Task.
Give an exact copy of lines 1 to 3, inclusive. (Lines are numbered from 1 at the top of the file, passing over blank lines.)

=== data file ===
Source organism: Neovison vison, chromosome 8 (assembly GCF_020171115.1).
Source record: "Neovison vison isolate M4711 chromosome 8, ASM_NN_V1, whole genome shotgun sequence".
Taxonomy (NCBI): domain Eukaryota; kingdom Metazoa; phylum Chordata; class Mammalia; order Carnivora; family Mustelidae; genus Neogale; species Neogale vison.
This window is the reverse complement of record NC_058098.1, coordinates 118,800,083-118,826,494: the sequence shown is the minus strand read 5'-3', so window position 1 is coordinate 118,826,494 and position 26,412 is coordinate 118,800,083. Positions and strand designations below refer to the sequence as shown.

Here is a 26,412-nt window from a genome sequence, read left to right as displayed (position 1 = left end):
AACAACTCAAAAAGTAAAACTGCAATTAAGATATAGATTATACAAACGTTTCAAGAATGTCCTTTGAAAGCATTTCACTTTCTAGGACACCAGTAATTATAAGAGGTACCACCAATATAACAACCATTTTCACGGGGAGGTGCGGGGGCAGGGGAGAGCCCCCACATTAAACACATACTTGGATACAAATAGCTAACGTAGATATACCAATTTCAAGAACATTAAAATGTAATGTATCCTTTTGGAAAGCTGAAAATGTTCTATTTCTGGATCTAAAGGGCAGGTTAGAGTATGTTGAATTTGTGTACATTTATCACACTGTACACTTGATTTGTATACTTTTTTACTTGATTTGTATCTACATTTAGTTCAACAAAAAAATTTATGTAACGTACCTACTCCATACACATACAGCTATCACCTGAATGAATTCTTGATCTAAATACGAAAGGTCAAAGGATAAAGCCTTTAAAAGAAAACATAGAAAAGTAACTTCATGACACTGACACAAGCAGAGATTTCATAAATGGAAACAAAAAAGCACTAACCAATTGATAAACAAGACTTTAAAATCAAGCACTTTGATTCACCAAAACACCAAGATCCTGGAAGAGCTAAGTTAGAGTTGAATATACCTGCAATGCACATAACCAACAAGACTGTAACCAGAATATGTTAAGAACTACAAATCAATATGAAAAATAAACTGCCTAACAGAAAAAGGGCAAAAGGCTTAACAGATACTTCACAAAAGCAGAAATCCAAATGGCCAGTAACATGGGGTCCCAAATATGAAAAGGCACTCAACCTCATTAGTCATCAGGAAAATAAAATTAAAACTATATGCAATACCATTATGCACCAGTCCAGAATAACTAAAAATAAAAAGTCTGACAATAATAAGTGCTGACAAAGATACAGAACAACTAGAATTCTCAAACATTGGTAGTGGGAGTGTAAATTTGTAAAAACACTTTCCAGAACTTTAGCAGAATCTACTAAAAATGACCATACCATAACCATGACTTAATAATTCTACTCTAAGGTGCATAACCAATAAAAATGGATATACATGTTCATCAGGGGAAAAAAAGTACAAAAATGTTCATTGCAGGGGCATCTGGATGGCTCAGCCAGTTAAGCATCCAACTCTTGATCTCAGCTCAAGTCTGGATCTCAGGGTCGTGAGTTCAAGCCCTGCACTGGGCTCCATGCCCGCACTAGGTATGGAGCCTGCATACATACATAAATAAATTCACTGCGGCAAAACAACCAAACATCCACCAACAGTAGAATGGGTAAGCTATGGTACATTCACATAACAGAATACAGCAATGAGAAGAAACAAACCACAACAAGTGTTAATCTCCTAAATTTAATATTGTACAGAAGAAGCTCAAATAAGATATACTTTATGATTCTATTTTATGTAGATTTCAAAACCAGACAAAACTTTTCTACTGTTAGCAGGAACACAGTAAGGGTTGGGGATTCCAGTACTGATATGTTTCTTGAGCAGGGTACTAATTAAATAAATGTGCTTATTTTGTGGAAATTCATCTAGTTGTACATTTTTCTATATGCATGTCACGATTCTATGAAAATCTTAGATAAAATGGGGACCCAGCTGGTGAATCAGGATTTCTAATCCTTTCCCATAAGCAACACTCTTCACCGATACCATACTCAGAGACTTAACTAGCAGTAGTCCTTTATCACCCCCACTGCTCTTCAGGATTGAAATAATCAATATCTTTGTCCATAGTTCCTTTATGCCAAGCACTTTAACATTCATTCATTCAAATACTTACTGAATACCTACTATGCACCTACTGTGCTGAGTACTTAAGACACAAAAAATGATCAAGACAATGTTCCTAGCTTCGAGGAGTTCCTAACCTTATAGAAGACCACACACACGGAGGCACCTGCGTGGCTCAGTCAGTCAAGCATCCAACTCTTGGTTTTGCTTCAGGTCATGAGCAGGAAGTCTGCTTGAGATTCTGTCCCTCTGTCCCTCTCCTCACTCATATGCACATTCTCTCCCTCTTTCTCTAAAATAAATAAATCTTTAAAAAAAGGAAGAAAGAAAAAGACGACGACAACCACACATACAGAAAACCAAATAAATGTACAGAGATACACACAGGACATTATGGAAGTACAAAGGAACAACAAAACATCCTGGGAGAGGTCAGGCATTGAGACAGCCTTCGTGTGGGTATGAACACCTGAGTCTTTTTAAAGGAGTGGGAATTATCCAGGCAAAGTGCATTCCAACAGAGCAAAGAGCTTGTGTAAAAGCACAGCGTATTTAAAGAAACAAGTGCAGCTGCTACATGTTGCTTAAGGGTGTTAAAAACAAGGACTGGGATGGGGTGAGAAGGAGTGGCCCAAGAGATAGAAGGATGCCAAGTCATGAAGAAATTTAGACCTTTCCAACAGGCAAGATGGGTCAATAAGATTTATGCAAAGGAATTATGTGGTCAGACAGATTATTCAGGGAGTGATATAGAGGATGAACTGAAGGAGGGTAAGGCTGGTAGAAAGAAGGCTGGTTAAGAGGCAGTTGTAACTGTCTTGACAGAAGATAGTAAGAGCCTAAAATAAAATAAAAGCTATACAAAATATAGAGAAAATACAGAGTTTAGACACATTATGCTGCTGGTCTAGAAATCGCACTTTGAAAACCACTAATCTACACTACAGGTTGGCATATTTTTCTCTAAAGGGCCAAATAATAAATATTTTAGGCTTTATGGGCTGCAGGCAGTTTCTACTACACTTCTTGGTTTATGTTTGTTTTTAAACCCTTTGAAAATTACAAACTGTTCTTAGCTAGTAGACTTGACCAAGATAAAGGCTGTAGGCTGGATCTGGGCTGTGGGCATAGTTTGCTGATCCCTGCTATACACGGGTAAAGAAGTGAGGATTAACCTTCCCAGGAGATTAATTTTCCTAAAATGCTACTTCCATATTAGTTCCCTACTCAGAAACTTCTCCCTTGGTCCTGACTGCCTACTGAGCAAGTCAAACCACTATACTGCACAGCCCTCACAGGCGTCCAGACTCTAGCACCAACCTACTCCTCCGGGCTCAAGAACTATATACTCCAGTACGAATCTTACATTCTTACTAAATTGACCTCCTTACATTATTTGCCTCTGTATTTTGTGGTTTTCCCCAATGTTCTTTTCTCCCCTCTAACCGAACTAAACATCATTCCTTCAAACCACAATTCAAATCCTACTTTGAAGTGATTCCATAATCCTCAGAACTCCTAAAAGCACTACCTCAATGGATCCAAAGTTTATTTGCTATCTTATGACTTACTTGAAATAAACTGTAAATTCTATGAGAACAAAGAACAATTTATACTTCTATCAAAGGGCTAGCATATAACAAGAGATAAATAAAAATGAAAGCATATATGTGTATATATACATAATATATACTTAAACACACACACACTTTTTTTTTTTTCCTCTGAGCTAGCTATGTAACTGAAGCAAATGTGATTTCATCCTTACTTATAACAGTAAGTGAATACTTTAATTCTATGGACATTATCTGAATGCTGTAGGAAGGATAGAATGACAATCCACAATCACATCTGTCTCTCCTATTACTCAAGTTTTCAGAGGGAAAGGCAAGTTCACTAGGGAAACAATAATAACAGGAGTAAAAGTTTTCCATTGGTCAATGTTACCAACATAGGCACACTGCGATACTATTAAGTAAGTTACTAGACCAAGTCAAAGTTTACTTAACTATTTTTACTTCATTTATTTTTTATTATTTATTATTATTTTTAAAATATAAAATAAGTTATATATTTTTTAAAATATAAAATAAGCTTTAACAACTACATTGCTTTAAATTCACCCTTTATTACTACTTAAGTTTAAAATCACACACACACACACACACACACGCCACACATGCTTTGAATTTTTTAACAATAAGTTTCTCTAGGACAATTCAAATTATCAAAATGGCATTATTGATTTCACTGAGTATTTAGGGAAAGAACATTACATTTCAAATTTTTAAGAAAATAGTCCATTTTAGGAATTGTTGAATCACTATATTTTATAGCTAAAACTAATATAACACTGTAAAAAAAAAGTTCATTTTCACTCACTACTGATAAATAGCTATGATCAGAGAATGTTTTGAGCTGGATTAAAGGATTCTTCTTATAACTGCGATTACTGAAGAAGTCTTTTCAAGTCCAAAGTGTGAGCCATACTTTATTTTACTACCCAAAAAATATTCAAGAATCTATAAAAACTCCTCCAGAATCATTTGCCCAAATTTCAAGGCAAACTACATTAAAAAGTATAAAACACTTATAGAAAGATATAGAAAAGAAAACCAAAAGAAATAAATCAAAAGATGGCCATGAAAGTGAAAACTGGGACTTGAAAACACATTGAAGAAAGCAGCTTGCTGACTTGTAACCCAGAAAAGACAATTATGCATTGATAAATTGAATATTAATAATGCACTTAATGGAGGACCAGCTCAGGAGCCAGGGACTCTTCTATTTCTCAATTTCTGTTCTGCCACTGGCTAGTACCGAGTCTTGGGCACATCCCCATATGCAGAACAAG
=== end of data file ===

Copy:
Source organism: Neovison vison, chromosome 8 (assembly GCF_020171115.1).
Source record: "Neovison vison isolate M4711 chromosome 8, ASM_NN_V1, whole genome shotgun sequence".
Taxonomy (NCBI): domain Eukaryota; kingdom Metazoa; phylum Chordata; class Mammalia; order Carnivora; family Mustelidae; genus Neogale; species Neogale vison.